The Stanford Project on Deep-water Depositional Systems (SPODDS) is a research program in the Department of Geological Sciences at Stanford University focused on the study of ancient and modern deep-water deposits and depositional systems around the world. Affiliate members of this industrial consortium include numerous international energy companies that seek greater understanding of deep-water deposits as reservoirs for oil and gas.
Much of SPODDS research involves studies of outcropping deep-water systems to develop a better understanding of the processes of sedimentation, architecture of the resulting deposits, and evolution of the depositional basins and to better model and interpret the properties of deeply buried subsurface deep-water systems.
Seismic images provide data on the geometry and evolution of deep-water systems at the intermediate to large scale. SPODDS scientists use 3D seismic surveys of modern as well as ancient deep-water systems, coupled where possible with outcrop, core, and log data, to develop integrated pictures of the makeup and evolution of deep-water systems.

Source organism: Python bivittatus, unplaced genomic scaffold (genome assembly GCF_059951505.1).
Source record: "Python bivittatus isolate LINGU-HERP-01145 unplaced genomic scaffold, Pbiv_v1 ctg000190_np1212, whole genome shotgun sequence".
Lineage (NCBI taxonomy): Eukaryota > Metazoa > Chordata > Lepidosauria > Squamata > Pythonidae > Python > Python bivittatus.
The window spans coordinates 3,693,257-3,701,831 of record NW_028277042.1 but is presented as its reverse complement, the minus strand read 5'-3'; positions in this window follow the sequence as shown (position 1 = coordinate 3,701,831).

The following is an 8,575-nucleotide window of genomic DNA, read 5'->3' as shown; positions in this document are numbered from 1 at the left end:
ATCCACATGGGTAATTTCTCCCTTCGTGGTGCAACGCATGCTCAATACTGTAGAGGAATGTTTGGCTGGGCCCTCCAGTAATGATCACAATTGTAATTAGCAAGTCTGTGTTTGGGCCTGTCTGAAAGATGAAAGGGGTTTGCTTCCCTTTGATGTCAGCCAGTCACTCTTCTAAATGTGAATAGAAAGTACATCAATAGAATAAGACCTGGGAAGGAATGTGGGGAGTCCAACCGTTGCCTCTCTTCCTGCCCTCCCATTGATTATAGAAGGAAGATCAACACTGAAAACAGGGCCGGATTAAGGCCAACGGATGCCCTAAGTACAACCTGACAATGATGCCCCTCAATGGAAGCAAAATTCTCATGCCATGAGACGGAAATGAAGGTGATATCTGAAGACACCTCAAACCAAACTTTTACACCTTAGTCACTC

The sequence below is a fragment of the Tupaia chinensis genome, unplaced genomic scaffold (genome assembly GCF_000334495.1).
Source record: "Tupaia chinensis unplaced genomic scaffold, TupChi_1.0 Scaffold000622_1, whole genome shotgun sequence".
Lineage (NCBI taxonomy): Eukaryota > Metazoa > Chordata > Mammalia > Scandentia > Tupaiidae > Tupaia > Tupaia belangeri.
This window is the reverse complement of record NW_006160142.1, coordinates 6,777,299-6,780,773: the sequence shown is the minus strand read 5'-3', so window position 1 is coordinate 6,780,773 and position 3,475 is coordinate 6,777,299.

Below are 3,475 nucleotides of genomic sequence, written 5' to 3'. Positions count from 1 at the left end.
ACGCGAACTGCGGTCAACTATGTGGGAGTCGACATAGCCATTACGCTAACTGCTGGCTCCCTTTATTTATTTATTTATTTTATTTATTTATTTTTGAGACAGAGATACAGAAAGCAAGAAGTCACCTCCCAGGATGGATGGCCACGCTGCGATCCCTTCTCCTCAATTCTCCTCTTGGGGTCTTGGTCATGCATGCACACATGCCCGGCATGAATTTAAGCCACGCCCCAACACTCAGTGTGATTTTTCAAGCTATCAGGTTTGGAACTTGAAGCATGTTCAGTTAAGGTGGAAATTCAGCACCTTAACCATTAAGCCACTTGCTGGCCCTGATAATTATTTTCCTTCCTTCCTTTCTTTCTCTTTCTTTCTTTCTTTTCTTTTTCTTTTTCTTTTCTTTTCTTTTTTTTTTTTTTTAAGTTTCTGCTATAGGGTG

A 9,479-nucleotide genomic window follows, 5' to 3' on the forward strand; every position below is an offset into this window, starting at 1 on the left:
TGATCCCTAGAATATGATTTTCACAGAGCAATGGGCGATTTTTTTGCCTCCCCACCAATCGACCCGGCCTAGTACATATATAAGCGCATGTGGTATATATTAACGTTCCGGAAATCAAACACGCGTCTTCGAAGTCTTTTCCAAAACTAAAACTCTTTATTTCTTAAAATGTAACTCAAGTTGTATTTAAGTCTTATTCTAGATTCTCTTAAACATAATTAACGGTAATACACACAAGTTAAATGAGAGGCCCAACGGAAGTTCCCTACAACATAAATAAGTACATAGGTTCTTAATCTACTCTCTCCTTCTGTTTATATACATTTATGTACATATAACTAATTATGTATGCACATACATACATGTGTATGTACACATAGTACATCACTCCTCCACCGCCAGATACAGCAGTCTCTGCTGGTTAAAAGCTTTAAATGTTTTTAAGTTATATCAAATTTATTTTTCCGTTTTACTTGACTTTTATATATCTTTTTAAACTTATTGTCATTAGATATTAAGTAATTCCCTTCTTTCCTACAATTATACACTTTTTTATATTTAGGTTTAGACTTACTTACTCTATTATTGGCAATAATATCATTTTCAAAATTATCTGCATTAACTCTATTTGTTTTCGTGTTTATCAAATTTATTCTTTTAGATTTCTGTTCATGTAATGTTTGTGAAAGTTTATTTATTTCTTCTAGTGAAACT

Many SPODDS studies have focused on modern sea-floor depositional systems, including submarine canyons and fans in the South China Sea, offshore west Africa, and the Continental Borderland of southern California. This research has involved collaboration with USGS and MBARI scientists as well as the rich data sets collected by member companies as part of their oil and gas exploration.
The goal of this research was to generate and apply a new methodology for predicting sub-seismic scale facies (or rock types) from a calibration between core, well logs and inverted seismic attributes.
Conceptual model for the effects of changes in source to sink pathway partitioning between sediment dispersal systems